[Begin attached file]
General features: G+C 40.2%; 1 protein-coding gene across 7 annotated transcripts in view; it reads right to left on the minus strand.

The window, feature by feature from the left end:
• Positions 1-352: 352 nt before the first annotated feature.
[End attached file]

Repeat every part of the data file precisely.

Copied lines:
General features: G+C 40.2%; 1 protein-coding gene across 7 annotated transcripts in view; it reads right to left on the minus strand.

The window, feature by feature from the left end:
• Positions 1-352: 352 nt before the first annotated feature.